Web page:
“We need a coronagraph that is thousands of times more capable than any prior space coronagraph,” said Arney. “We also need an optics system that is exquisitely stable.”

A technology demonstration coronagraph for HWO will fly on the upcoming Roman Space Telescope. Rather than blocking a star’s light with a disc, Roman’s coronagraph uses a series of mirrors and masks to separate light from an exoplanet from that of its host star. The mirrors are so precise that they can make adjustments smaller than the width of a strand of DNA.

As extraordinary as that sounds, the requirements for the optics within HWO’s coronagraph may be even stricter, requiring corrections on the order of tens of picometers, smaller than the width of an atom.

Simulation of our Solar System through the Habitable Worlds Observatory
Simulation of our Solar System through the Habitable Worlds Observatory This image was captured from a timelapse video showing what it would look like if NASA's proposed Habitable Worlds Observatory imaged our own Solar System from a distance of 40 light-years. The Sun's light is blocked by a coronagraph. Earth is visible as a faint blue-green smudge to the left of the Sun.Image: R. Juanola Parramon, N. Zimmerman, A. Roberge (NASA GSFC) / Labels by The Planetary Society

Interpreting the results

HWO will examine the atmospheres of at least 25 potentially habitable worlds, searching for biosignatures that could indicate the presence of life.

The detection of biosignatures requires context, so that we can avoid being fooled by non-life processes. Key Earth biosignatures sought by HWO will include oxygen, ozone, and methane, though others are also under consideration. Scientists will have to apply what they know about the planets and moons in our own Solar System to interpret the conditions on the exoplanets HWO observes.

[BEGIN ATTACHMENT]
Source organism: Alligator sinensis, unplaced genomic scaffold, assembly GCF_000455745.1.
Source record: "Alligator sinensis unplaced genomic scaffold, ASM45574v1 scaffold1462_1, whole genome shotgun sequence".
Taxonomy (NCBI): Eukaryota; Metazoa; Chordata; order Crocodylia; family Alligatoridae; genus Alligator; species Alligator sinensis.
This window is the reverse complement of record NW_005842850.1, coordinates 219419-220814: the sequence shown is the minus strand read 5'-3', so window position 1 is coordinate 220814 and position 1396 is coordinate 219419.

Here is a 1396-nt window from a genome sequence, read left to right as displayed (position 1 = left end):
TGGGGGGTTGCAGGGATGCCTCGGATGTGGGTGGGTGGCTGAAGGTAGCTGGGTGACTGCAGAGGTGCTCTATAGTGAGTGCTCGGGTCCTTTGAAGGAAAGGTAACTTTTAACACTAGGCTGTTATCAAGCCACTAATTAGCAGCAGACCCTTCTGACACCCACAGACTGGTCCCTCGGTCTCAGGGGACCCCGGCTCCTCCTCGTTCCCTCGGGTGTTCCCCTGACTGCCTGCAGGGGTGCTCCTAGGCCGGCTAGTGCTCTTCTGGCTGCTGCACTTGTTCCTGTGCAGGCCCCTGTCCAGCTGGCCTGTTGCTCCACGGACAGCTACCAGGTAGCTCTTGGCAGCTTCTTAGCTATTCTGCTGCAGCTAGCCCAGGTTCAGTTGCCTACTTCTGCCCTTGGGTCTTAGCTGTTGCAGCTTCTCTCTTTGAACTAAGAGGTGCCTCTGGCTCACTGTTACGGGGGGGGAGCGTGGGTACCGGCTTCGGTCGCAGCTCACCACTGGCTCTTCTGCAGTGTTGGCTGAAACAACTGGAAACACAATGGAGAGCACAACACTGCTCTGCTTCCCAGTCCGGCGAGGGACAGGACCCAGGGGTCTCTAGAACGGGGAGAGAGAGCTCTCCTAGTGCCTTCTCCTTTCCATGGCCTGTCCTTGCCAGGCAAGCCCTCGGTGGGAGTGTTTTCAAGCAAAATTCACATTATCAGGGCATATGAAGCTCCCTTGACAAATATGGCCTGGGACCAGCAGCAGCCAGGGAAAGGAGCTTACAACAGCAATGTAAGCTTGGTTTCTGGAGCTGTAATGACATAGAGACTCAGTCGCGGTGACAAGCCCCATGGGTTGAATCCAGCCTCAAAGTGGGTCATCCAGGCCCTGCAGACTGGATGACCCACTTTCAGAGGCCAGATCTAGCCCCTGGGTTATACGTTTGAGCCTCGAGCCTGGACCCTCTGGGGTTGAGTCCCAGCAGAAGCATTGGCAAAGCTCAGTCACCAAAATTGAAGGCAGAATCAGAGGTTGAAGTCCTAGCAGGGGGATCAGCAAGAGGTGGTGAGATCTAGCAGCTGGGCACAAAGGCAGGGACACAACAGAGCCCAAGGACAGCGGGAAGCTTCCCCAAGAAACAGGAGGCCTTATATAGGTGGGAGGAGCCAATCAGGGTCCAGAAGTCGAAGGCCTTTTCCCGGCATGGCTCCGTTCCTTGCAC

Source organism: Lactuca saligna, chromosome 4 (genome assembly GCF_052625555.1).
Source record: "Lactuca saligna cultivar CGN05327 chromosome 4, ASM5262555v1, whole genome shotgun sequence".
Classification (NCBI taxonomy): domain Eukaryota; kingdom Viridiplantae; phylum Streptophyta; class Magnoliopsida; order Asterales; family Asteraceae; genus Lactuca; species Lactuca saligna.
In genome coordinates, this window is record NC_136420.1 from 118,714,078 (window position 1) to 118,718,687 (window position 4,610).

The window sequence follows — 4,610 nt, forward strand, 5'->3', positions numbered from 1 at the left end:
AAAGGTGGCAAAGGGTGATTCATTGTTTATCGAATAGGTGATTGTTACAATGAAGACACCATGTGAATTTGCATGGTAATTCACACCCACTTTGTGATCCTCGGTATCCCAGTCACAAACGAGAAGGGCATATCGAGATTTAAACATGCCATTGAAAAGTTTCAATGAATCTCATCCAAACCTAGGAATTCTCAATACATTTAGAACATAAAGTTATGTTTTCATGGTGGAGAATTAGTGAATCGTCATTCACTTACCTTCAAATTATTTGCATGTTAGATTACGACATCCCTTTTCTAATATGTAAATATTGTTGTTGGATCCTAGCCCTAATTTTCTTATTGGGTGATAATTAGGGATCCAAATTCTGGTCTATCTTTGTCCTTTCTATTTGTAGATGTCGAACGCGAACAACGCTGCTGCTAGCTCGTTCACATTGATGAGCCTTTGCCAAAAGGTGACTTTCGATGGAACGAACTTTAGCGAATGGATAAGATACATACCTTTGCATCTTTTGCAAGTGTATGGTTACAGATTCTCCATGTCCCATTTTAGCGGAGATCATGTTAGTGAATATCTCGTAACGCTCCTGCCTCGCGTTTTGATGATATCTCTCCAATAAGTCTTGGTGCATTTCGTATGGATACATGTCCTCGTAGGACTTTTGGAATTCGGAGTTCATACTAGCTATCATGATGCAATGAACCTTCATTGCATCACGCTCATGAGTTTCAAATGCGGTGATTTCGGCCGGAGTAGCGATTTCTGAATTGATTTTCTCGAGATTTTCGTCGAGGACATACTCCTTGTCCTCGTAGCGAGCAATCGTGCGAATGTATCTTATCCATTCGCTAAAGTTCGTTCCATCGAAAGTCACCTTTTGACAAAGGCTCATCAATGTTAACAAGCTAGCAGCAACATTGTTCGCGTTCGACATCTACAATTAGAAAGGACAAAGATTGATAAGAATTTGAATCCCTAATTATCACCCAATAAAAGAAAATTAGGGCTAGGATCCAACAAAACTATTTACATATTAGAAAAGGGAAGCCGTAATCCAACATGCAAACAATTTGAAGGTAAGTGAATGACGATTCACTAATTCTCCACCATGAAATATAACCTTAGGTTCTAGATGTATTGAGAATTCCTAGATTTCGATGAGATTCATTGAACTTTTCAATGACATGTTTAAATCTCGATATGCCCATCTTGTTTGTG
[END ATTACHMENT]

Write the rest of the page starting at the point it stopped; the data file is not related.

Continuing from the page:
“That type of ‘ground truth’ is very important when we're looking for life,” Quick said. “In order to understand how prospects for life on Earth-like exoplanets may be affected by geological processes at their surfaces, we must first understand how geological processes on Earth and potentially habitable bodies in our Solar System, such as Europa, Mars, and Titan, have affected their suitability to harbor life over time.”

Conceptual work on HWO is proceeding through two teams: START (Science, Technology, Architecture Review Team), which is working on the telescope’s science objectives, and TAG (Technical Assessment Group), which is working on technical requirements.

In official NASA parlance, the project is in its pre-formulation phase. A project office at NASA Headquarters is expected to be established this year, which will move HWO into a “pre-phase A” status.

It will take years to mature the technologies needed to build HWO and get the telescope ready for launch. But one day in the not-so-distant future, the observatory could train its eyes on a star system not unlike our own, and pick out the first signs of life on another world.

The Time is Now.